The case is United States v. Paris, decided on September 17. Like many criminal cases, the facts leading up to the arrest are ugly. The Court of Appeals says, "From at least 1999 until his arrest in 2004, Paris forced or induced teenage girls and young women to engage in sex with men for money. Paris operated his prostitution business in and around Hartford, and recruited his victims to work for him as prostitutes from around Hartford and as far away as New Hampshire." The guilty verdict and lengthy sentence prompted this appeal.

The appeal arising from the presence of female jurors fails. Give the defense lawyer credit. He did not hide his strategy, telling the trial court at the start of jury selection that he wanted a male jury. He said:

[W]omen feel about this case very, very, very differently from men. And ... probably the major factor in how a juror will approach this case is her gender. And having reached that conclusion, I intend to make gender one of the primary -- one of my primary reasons for striking jurors .... I would doubt that I will exercise a peremptory against a male juror. My objective here is to get as many male jurors on the jury as I can, because I think that they will be fairer to Mr. Paris than female jurors will be.

The Supreme Court in Batson v. Kentucky, 476 U.S. 79 (1986), said that blacks cannot be kept off juries in civil cases. Batson was later extended to criminal case. The Supreme Court after then then said that women cannot be kept off civil juries. The open question in the Second Circuit is whether Batson means that women cannot be kept off criminal juries. The Court of Appeals (Jacobs, Wesley and Chin) says No.

Paris's argument is not as off-the-wall as you might think. Justice O'Connor, the first woman on the Supreme Court, wrote a concurrence in 1994 that said that only the government (and not the defendant) should be prevented from making gender-based jury strikes, reasoning:

We know that like race, gender matters. A plethora of studies make clear that in rape cases, for example, female jurors are somewhat more likely to vote to convict than male jurors. ... Moreover, though there have been no similarly definitive studies regarding, for example, sexual harassment, child custody, or spousal or child abuse, one need not be sexist to share the intuition that in certain cases a person's gender and resulting life experience will be relevant to his or her view of the case.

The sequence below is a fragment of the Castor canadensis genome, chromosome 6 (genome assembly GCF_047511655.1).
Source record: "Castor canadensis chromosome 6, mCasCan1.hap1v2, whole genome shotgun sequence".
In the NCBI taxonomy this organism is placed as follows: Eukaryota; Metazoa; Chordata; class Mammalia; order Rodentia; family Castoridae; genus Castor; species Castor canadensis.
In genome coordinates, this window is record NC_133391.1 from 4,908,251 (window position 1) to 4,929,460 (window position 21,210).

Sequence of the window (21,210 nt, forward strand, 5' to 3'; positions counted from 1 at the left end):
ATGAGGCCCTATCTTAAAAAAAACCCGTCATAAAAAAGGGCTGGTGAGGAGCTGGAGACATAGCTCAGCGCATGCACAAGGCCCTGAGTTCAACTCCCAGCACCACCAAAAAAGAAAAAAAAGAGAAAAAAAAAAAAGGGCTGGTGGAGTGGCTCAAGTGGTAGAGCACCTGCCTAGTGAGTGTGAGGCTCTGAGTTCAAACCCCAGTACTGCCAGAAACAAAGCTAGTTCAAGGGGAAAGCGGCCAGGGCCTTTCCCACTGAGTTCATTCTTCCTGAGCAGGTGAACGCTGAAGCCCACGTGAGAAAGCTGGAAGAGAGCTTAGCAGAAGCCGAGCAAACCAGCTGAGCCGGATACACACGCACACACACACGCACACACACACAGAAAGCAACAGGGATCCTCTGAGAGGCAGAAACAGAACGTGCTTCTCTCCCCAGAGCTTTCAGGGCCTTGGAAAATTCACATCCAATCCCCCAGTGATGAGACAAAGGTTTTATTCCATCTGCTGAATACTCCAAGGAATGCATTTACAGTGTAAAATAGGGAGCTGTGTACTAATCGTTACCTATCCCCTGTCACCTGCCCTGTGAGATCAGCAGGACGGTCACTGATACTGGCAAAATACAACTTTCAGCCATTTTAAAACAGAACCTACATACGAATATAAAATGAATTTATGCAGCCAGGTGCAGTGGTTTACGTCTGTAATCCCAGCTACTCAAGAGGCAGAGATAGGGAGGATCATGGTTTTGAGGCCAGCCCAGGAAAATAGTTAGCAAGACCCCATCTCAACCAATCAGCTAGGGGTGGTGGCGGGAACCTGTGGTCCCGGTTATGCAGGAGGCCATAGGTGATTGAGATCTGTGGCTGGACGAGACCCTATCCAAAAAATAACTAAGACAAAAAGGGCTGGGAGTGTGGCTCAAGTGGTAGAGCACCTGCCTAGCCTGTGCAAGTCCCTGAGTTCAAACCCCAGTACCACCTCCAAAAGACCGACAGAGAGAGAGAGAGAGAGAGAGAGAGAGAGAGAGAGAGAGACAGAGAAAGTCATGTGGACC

That language from Justice O'Conner was not majority language, though. It does not bind the Second Circuit, which rejects Paris's argument and says "discriminatory jury selection harms not just the parties to the case but also the prospective jurors as well as 'the entire community' as it 'undermine[s] public confidence in the fairness of our system of justice.' There is no principled basis for distinguishing between civil and criminal cases for these purposes, or between the exercise of a peremptory strike by the government and a defendant."

Tuesday, November 2, 2010

Rare anti-arbitration victory in 2d Circuit

A.J. White got a job as a broker with BCG Partners, LLP, in May 2004. When she got the job, she agreed that the employment handbook would govern the terms of her employment. The handbook said that any claims arising from the employment relationship, including discrimination claims, would be resolved at arbitration. The handbook's arbitration provision also said that if the enters into an employment agreement with BCG, "the arbitration of any disputes shall be as set forth in your written employment agreement," and that if that agreement said nothing about arbitrating any disputes, then the handbook arbitration provision would govern.

Less then eight months later, White (who was hired as an at-will employee) entered into another agreement with the company, this one stating that any disputes arising from that agreement would be resolved at arbitration. When White involuntarily resigned her position and sued BCG in court, BCG convinced the federal court to dismiss the case and send it arbitration. The Second Circuit (Leval, Raggi and Gleeson [D.J.]) reverses.

The case is White v. Cantor Fitzgerald, a summary order decided on September 22. The world of arbitration agreements may not make sense to the uninitiated. Who cares if the case goes to court or arbitration? Actually, this is a big deal. Plaintiffs prefer court to arbitration so they can benefit from discovery and a jury. But courts like arbitration agreements because it reduces the burden on the judicial system. Plaintiffs like White will fight like hell just to keep the out of arbitration.

White is able to litigate her discrimination case in court because the only operative arbitration provision is the one she signed eight months after taking the job. The restrictive arbitration provision in the handbook said that it would die off once the employee signs any agreement that contains any new arbitration provisions. When the parties signed that new employment agreement, it contained a new arbitration provision, which killed off the handbook provision. While the new agreement mentioned arbitration, it was only to arbitrate any disputes over that agreement, not discrimination disputes. That may seem a minor difference, but it's enough for the Court of Appeals to say that management walked away from the handbook arbitration that most employers (and courts) love.